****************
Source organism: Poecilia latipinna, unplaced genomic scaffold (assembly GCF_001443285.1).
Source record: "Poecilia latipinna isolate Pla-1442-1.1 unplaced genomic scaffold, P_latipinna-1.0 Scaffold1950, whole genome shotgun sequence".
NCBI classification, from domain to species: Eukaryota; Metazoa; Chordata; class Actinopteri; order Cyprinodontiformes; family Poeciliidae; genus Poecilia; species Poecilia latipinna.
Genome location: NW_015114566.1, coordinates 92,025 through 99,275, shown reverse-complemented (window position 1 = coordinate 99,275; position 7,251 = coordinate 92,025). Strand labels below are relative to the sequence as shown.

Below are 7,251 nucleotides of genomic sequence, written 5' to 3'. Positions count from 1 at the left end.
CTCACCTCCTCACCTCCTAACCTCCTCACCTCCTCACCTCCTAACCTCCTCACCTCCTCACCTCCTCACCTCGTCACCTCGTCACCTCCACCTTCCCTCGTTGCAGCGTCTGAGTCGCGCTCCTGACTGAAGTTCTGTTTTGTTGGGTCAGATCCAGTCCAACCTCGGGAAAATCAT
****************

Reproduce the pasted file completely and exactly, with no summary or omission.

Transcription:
Source organism: Poecilia latipinna, unplaced genomic scaffold (assembly GCF_001443285.1).
Source record: "Poecilia latipinna isolate Pla-1442-1.1 unplaced genomic scaffold, P_latipinna-1.0 Scaffold1950, whole genome shotgun sequence".
NCBI classification, from domain to species: Eukaryota; Metazoa; Chordata; class Actinopteri; order Cyprinodontiformes; family Poeciliidae; genus Poecilia; species Poecilia latipinna.
Genome location: NW_015114566.1, coordinates 92,025 through 99,275, shown reverse-complemented (window position 1 = coordinate 99,275; position 7,251 = coordinate 92,025). Strand labels below are relative to the sequence as shown.

Below are 7,251 nucleotides of genomic sequence, written 5' to 3'. Positions count from 1 at the left end.
CTCACCTCCTCACCTCCTAACCTCCTCACCTCCTCACCTCCTAACCTCCTCACCTCCTCACCTCCTCACCTCGTCACCTCGTCACCTCCACCTTCCCTCGTTGCAGCGTCTGAGTCGCGCTCCTGACTGAAGTTCTGTTTTGTTGGGTCAGATCCAGTCCAACCTCGGGAAAATCAT